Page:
AG Barr was awesome in his testimony. The Democratic Representatives’ statements and questions were terrible, filled with lies, it was misleading, fabrications. How are they fulfilling their oath of office and representing the American People.
Attorney General William Barr testified on the Justice Department’s mission and programs in an oversight hearing before the House Judiciary Committee. Lawmakers questioned the attorney general on a range issues of including involvement in the Roger Stone and Michael Flynn cases, police reform, and federal law enforcement actions toward protesters. SEE IT HERE
This is a story from the Associated Press on the riots in Portland Oregon. It is reporting on both sides of the riot line. Read it HERE
Federal Probation and Supervised Release Violations presents data on approximately 108,000 violation hearings that occurred between 2013 and 2017. The report examines the prevalence, types, and locations of federal supervision violations as well as the characteristics of more than 82,000 violators. The report also compares supervision violators to the population of federal offenders originally sentenced to probation or a sentence including a term of supervised release during the same time period. (Published July 28, 2020)
Why A Veteran-Specific Approach
One of the most frequent questions an organization considering veteran-specific approaches to corrections asks is “why.” While there is consensus that veterans deserve recognition, discussion remains about whether programming tailored to the needs of veterans is the most compelling way to help justice-involved veterans in the criminal justice system. After all, they share many of the same characteristics as non-veterans. But there is one crucial difference.
Military experience gives veterans work ethics, loyalties, and even skills that separate them from those who have not had similar training. Combat veterans, those who served in combat during service, are a subgroup of veterans who may have even greater needs. To classify veterans without accounting for their unique experience would be to dismiss the benefits of their service and limit access to specialized treatments and care.
In the latest publication of the National Institute of Corrections justice-involved veterans series, Barracks Behind Bars II: In Veteran-Specific Housing Units, Veterans Help Veterans Help Themselves, prison-focused programming for veterans is addressed. The publication is based on interviews with those working in the field, practicing in real time the work it takes to conceive of, develop, and sustain veteran-specific programming in a prison. As you read through the document, you will find that no two programs are exactly the same. This speaks to the flexibility that systems have to create approaches that are based on the talents and resources available in their own immediate area.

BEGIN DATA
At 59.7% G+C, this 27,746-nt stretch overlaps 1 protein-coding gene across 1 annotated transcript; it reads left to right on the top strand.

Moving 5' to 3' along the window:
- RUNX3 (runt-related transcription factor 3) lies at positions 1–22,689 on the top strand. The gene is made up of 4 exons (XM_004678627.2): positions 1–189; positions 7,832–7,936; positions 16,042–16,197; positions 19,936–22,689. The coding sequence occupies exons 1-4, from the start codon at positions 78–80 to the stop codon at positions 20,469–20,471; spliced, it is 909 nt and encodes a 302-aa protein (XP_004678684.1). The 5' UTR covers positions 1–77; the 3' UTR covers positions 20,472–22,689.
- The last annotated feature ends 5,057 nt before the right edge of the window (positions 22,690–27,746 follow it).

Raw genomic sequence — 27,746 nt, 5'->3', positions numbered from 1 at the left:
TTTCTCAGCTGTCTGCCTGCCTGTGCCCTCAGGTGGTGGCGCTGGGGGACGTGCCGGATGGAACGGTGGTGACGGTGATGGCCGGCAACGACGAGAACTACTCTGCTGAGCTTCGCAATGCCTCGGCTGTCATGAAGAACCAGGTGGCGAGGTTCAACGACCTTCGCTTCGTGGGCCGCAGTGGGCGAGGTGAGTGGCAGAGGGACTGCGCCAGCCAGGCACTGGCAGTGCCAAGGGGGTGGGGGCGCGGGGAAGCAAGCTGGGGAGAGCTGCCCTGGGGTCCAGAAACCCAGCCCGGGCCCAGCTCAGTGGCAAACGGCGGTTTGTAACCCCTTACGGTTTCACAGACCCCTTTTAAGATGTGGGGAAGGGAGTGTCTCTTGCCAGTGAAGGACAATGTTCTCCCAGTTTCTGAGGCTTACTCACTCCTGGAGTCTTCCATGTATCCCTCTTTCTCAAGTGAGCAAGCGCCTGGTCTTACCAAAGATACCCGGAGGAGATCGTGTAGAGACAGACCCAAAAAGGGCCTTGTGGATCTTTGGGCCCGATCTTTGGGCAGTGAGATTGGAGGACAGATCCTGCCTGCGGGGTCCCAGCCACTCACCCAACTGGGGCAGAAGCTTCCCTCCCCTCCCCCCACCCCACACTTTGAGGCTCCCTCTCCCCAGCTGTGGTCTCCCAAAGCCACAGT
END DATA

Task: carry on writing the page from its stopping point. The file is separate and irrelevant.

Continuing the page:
Below, you will find an audio snippet of our interview with Liberty. In this clip, he explains his “why.” Why a veteran-specific approach to corrections. We hope you will find his response not only insightful but inspiring. Veteran-specific approaches can be developed in any system. Consider reading Barracks Bars II and others in the justice-involved veterans series to find out why and also how.
Watch FRONTLINE’s documentary offering a rare, inside look at a troubled police department in Newark being forced to reform by the Justice Department.
— Read on www.pbs.org/wgbh/frontline/film/policing-the-police/
We are collecting, releasing, and analyzing data on millions of traffic stops across the United States.
— Read on openpolicing.stanford.edu/
Colorado, Iowa, New York and now Connecticut are the only states that have successfully passed legislation aimed at attacking systemic police racism through improved police oversight and accountability
• Chart: Which States Have Acted on Police Reform | Statista
— Read on https:www.statista.com/chart/amp/22172/legislation-on-police-reform-by-state/
A framework to improve probation and parole
Since 1980, the nation’s community supervision population has ballooned by almost 240 percent. As of 2016, 1 in 55 U.S. adults (nearly 4.5 million people) are on probation or parole, more than twice the number incarcerated in state and federal prisons and local jails. Historically, probation and parole were intended to provide a less punitive, more constructive alternative to incarceration, but a growing body of evidence suggests that a frequent emphasis on surveillance and monitoring of people under supervision rather than on promoting their success, along with the resource demands of ever-larger caseloads, has transformed community supervision into a primary driver of incarceration. This shift has produced an array of troubling consequences, not only for individuals on probation and parole but for taxpayers and communities as well.
See report HERE